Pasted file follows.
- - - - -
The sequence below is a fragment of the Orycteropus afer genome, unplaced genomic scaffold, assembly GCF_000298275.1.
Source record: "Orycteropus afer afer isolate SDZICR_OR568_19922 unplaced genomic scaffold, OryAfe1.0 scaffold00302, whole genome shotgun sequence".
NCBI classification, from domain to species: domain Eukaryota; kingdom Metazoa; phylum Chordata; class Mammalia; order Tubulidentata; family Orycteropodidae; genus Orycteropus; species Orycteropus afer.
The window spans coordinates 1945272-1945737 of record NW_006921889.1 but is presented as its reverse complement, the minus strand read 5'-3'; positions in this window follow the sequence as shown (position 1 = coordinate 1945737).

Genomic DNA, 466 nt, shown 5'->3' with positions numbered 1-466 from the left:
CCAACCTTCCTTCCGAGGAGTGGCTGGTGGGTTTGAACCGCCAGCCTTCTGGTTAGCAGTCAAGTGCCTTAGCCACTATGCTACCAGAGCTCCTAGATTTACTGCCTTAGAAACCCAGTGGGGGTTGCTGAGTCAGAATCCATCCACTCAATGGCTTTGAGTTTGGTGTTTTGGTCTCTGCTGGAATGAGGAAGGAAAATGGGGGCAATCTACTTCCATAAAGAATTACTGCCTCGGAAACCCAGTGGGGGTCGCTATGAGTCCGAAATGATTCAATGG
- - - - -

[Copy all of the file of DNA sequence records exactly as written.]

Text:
The sequence below is a fragment of the Orycteropus afer genome, unplaced genomic scaffold, assembly GCF_000298275.1.
Source record: "Orycteropus afer afer isolate SDZICR_OR568_19922 unplaced genomic scaffold, OryAfe1.0 scaffold00302, whole genome shotgun sequence".
NCBI classification, from domain to species: domain Eukaryota; kingdom Metazoa; phylum Chordata; class Mammalia; order Tubulidentata; family Orycteropodidae; genus Orycteropus; species Orycteropus afer.
The window spans coordinates 1945272-1945737 of record NW_006921889.1 but is presented as its reverse complement, the minus strand read 5'-3'; positions in this window follow the sequence as shown (position 1 = coordinate 1945737).

Genomic DNA, 466 nt, shown 5'->3' with positions numbered 1-466 from the left:
CCAACCTTCCTTCCGAGGAGTGGCTGGTGGGTTTGAACCGCCAGCCTTCTGGTTAGCAGTCAAGTGCCTTAGCCACTATGCTACCAGAGCTCCTAGATTTACTGCCTTAGAAACCCAGTGGGGGTTGCTGAGTCAGAATCCATCCACTCAATGGCTTTGAGTTTGGTGTTTTGGTCTCTGCTGGAATGAGGAAGGAAAATGGGGGCAATCTACTTCCATAAAGAATTACTGCCTCGGAAACCCAGTGGGGGTCGCTATGAGTCCGAAATGATTCAATGG